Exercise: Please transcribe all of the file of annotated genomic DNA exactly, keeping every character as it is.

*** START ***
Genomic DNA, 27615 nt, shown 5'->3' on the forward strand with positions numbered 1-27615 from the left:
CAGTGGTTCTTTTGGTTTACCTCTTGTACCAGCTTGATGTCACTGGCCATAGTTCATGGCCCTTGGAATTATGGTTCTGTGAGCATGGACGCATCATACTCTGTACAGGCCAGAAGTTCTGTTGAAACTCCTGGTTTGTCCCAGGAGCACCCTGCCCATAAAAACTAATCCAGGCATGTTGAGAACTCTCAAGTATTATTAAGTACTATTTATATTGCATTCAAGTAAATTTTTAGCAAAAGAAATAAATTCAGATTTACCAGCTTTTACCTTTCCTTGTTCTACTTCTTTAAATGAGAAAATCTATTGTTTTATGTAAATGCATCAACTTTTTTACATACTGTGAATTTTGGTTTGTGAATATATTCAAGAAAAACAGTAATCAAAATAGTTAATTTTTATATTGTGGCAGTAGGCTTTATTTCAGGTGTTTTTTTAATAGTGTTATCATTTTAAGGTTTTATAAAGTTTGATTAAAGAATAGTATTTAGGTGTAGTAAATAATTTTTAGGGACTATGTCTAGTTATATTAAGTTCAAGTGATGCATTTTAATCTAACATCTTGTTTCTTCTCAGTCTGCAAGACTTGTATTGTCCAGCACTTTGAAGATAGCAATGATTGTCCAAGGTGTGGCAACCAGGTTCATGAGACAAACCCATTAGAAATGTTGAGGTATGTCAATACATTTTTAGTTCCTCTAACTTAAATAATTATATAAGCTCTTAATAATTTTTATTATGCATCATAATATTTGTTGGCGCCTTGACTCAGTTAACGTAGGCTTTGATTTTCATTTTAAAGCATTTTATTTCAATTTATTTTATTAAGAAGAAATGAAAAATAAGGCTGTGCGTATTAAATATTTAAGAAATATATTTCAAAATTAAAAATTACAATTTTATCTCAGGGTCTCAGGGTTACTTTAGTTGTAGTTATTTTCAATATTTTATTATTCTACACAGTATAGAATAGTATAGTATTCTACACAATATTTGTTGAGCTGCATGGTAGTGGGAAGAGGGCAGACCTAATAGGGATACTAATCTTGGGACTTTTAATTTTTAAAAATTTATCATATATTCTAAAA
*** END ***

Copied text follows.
Genomic DNA, 27615 nt, shown 5'->3' on the forward strand with positions numbered 1-27615 from the left:
CAGTGGTTCTTTTGGTTTACCTCTTGTACCAGCTTGATGTCACTGGCCATAGTTCATGGCCCTTGGAATTATGGTTCTGTGAGCATGGACGCATCATACTCTGTACAGGCCAGAAGTTCTGTTGAAACTCCTGGTTTGTCCCAGGAGCACCCTGCCCATAAAAACTAATCCAGGCATGTTGAGAACTCTCAAGTATTATTAAGTACTATTTATATTGCATTCAAGTAAATTTTTAGCAAAAGAAATAAATTCAGATTTACCAGCTTTTACCTTTCCTTGTTCTACTTCTTTAAATGAGAAAATCTATTGTTTTATGTAAATGCATCAACTTTTTTACATACTGTGAATTTTGGTTTGTGAATATATTCAAGAAAAACAGTAATCAAAATAGTTAATTTTTATATTGTGGCAGTAGGCTTTATTTCAGGTGTTTTTTTAATAGTGTTATCATTTTAAGGTTTTATAAAGTTTGATTAAAGAATAGTATTTAGGTGTAGTAAATAATTTTTAGGGACTATGTCTAGTTATATTAAGTTCAAGTGATGCATTTTAATCTAACATCTTGTTTCTTCTCAGTCTGCAAGACTTGTATTGTCCAGCACTTTGAAGATAGCAATGATTGTCCAAGGTGTGGCAACCAGGTTCATGAGACAAACCCATTAGAAATGTTGAGGTATGTCAATACATTTTTAGTTCCTCTAACTTAAATAATTATATAAGCTCTTAATAATTTTTATTATGCATCATAATATTTGTTGGCGCCTTGACTCAGTTAACGTAGGCTTTGATTTTCATTTTAAAGCATTTTATTTCAATTTATTTTATTAAGAAGAAATGAAAAATAAGGCTGTGCGTATTAAATATTTAAGAAATATATTTCAAAATTAAAAATTACAATTTTATCTCAGGGTCTCAGGGTTACTTTAGTTGTAGTTATTTTCAATATTTTATTATTCTACACAGTATAGAATAGTATAGTATTCTACACAATATTTGTTGAGCTGCATGGTAGTGGGAAGAGGGCAGACCTAATAGGGATACTAATCTTGGGACTTTTAATTTTTAAAAATTTATCATATATTCTAAAA